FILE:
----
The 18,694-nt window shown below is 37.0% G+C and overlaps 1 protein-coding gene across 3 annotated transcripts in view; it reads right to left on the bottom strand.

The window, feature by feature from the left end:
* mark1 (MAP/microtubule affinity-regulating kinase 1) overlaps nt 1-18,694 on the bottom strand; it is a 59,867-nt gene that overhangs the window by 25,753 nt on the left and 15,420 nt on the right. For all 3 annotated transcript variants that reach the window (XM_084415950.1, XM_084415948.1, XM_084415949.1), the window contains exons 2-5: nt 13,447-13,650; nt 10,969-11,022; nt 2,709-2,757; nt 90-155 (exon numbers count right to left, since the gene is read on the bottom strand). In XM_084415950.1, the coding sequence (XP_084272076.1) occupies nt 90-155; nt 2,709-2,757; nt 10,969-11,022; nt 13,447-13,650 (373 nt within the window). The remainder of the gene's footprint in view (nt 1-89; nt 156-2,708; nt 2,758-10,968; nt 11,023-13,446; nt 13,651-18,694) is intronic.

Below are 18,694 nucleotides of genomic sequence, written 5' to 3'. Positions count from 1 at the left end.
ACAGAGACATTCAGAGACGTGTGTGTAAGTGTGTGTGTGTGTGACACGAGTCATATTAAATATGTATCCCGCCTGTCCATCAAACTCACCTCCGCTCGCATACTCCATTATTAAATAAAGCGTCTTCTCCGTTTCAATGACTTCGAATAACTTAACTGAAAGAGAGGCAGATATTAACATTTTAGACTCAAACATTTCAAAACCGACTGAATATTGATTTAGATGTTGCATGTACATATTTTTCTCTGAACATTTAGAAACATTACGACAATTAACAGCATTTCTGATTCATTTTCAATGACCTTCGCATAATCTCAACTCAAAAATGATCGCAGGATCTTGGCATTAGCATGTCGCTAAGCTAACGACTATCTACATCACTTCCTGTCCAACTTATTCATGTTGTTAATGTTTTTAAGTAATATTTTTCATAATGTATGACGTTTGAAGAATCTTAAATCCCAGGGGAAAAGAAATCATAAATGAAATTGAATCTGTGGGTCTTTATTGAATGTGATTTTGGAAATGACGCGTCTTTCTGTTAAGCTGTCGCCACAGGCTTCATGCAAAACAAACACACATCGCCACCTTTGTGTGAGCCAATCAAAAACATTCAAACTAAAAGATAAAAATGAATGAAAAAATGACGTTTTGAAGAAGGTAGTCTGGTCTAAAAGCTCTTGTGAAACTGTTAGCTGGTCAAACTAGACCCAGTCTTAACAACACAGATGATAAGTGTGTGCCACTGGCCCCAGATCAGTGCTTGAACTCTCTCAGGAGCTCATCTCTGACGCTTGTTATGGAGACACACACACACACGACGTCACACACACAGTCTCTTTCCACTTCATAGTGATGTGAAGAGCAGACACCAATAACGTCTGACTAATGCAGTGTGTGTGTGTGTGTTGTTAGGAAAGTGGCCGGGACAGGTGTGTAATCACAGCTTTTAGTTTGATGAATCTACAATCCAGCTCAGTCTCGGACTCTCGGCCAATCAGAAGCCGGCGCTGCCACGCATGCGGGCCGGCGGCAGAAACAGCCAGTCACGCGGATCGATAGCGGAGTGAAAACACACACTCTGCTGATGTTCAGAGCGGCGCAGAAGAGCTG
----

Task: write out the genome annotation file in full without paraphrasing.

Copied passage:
The 18,694-nt window shown below is 37.0% G+C and overlaps 1 protein-coding gene across 3 annotated transcripts in view; it reads right to left on the bottom strand.

The window, feature by feature from the left end:
* mark1 (MAP/microtubule affinity-regulating kinase 1) overlaps nt 1-18,694 on the bottom strand; it is a 59,867-nt gene that overhangs the window by 25,753 nt on the left and 15,420 nt on the right. For all 3 annotated transcript variants that reach the window (XM_084415950.1, XM_084415948.1, XM_084415949.1), the window contains exons 2-5: nt 13,447-13,650; nt 10,969-11,022; nt 2,709-2,757; nt 90-155 (exon numbers count right to left, since the gene is read on the bottom strand). In XM_084415950.1, the coding sequence (XP_084272076.1) occupies nt 90-155; nt 2,709-2,757; nt 10,969-11,022; nt 13,447-13,650 (373 nt within the window). The remainder of the gene's footprint in view (nt 1-89; nt 156-2,708; nt 2,758-10,968; nt 11,023-13,446; nt 13,651-18,694) is intronic.

Below are 18,694 nucleotides of genomic sequence, written 5' to 3'. Positions count from 1 at the left end.
ACAGAGACATTCAGAGACGTGTGTGTAAGTGTGTGTGTGTGTGACACGAGTCATATTAAATATGTATCCCGCCTGTCCATCAAACTCACCTCCGCTCGCATACTCCATTATTAAATAAAGCGTCTTCTCCGTTTCAATGACTTCGAATAACTTAACTGAAAGAGAGGCAGATATTAACATTTTAGACTCAAACATTTCAAAACCGACTGAATATTGATTTAGATGTTGCATGTACATATTTTTCTCTGAACATTTAGAAACATTACGACAATTAACAGCATTTCTGATTCATTTTCAATGACCTTCGCATAATCTCAACTCAAAAATGATCGCAGGATCTTGGCATTAGCATGTCGCTAAGCTAACGACTATCTACATCACTTCCTGTCCAACTTATTCATGTTGTTAATGTTTTTAAGTAATATTTTTCATAATGTATGACGTTTGAAGAATCTTAAATCCCAGGGGAAAAGAAATCATAAATGAAATTGAATCTGTGGGTCTTTATTGAATGTGATTTTGGAAATGACGCGTCTTTCTGTTAAGCTGTCGCCACAGGCTTCATGCAAAACAAACACACATCGCCACCTTTGTGTGAGCCAATCAAAAACATTCAAACTAAAAGATAAAAATGAATGAAAAAATGACGTTTTGAAGAAGGTAGTCTGGTCTAAAAGCTCTTGTGAAACTGTTAGCTGGTCAAACTAGACCCAGTCTTAACAACACAGATGATAAGTGTGTGCCACTGGCCCCAGATCAGTGCTTGAACTCTCTCAGGAGCTCATCTCTGACGCTTGTTATGGAGACACACACACACACGACGTCACACACACAGTCTCTTTCCACTTCATAGTGATGTGAAGAGCAGACACCAATAACGTCTGACTAATGCAGTGTGTGTGTGTGTGTTGTTAGGAAAGTGGCCGGGACAGGTGTGTAATCACAGCTTTTAGTTTGATGAATCTACAATCCAGCTCAGTCTCGGACTCTCGGCCAATCAGAAGCCGGCGCTGCCACGCATGCGGGCCGGCGGCAGAAACAGCCAGTCACGCGGATCGATAGCGGAGTGAAAACACACACTCTGCTGATGTTCAGAGCGGCGCAGAAGAGCTG